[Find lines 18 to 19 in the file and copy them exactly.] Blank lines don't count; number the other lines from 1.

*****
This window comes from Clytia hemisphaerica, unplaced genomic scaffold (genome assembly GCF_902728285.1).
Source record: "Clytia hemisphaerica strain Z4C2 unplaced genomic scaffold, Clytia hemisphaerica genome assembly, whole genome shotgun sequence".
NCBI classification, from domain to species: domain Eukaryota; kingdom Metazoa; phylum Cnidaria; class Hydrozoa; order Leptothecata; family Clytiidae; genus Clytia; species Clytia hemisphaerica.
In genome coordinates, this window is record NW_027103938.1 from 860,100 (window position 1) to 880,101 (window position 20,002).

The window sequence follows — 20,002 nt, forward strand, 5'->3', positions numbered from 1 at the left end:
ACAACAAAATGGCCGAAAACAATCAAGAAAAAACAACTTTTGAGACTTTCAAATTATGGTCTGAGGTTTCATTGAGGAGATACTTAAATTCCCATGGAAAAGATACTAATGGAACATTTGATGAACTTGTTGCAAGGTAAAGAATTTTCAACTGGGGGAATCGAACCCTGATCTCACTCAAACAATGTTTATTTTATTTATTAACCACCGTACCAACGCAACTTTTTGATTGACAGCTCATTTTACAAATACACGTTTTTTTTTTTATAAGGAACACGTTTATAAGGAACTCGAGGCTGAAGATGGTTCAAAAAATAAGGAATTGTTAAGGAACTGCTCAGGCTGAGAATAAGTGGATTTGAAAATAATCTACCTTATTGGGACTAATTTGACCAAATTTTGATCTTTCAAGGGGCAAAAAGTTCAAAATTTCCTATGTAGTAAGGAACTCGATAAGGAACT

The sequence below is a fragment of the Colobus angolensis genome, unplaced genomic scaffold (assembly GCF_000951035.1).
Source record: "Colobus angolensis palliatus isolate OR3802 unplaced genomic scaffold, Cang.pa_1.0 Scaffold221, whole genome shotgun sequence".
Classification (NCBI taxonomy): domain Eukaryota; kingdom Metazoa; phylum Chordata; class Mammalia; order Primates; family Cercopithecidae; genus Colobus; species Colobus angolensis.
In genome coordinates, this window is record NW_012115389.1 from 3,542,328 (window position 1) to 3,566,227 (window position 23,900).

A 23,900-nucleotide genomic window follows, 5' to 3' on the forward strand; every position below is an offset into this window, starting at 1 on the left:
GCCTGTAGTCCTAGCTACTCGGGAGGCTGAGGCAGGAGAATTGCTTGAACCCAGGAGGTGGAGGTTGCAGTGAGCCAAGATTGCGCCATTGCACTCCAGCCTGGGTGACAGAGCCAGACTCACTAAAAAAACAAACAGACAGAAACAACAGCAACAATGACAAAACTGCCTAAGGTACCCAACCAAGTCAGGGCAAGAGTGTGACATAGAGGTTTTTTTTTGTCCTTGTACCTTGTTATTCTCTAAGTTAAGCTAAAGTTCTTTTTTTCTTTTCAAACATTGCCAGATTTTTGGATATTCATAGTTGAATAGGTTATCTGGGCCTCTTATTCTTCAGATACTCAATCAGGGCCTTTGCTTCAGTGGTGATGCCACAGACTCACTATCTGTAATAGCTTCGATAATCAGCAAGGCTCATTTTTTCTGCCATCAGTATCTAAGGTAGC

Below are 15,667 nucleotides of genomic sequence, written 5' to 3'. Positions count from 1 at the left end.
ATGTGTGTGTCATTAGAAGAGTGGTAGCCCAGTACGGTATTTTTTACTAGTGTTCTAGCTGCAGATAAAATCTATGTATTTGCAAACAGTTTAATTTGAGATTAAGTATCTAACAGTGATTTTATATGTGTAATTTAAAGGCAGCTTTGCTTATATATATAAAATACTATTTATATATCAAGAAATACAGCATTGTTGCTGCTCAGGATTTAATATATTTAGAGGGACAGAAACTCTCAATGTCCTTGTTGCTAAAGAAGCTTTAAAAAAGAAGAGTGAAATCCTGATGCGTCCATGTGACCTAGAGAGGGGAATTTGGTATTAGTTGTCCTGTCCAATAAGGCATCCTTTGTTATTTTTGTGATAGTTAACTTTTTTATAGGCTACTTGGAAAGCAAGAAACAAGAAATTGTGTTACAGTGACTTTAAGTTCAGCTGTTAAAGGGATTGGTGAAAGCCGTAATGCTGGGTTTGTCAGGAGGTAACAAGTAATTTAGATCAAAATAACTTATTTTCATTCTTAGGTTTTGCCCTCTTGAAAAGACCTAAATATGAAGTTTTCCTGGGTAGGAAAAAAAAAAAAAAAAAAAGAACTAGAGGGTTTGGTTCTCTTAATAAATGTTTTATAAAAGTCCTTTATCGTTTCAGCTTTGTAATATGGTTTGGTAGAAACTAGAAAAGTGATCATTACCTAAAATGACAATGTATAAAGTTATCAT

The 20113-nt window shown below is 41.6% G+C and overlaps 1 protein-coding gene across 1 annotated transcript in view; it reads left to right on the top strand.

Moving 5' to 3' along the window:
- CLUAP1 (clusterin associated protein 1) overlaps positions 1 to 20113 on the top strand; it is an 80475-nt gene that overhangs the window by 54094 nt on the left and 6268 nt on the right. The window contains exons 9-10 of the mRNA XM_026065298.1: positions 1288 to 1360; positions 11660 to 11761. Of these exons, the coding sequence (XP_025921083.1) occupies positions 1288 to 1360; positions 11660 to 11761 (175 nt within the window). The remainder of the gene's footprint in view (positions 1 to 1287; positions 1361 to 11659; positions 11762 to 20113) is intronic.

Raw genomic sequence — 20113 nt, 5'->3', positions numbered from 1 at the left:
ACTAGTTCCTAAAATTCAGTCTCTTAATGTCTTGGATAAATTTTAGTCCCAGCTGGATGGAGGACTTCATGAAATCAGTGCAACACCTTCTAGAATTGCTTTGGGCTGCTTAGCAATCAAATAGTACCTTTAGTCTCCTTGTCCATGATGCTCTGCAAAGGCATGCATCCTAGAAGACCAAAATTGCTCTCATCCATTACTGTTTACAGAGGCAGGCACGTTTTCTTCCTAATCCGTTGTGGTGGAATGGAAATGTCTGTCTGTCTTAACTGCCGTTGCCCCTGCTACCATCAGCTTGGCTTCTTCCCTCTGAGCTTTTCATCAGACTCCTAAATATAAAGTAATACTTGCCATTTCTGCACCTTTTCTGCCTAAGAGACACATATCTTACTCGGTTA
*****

Raw genomic sequence — 20113 nt, 5'->3', positions numbered from 1 at the left:
ACTAGTTCCTAAAATTCAGTCTCTTAATGTCTTGGATAAATTTTAGTCCCAGCTGGATGGAGGACTTCATGAAATCAGTGCAACACCTTCTAGAATTGCTTTGGGCTGCTTAGCAATCAAATAGTACCTTTAGTCTCCTTGTCCATGATGCTCTGCAAAGGCATGCATCCTAGAAGACCAAAATTGCTCTCATCCATTACTGTTTACAGAGGCAGGCACGTTTTCTTCCTAATCCGTTGTGGTGGAATGGAAATGTCTGTCTGTCTTAACTGCCGTTGCCCCTGCTACCATCAGCTTGGCTTCTTCCCTCTGAGCTTTTCATCAGACTCCTAAATATAAAGTAATACTTGCCATTTCTGCACCTTTTCTGCCTAAGAGACACATATCTTACTCGGTTA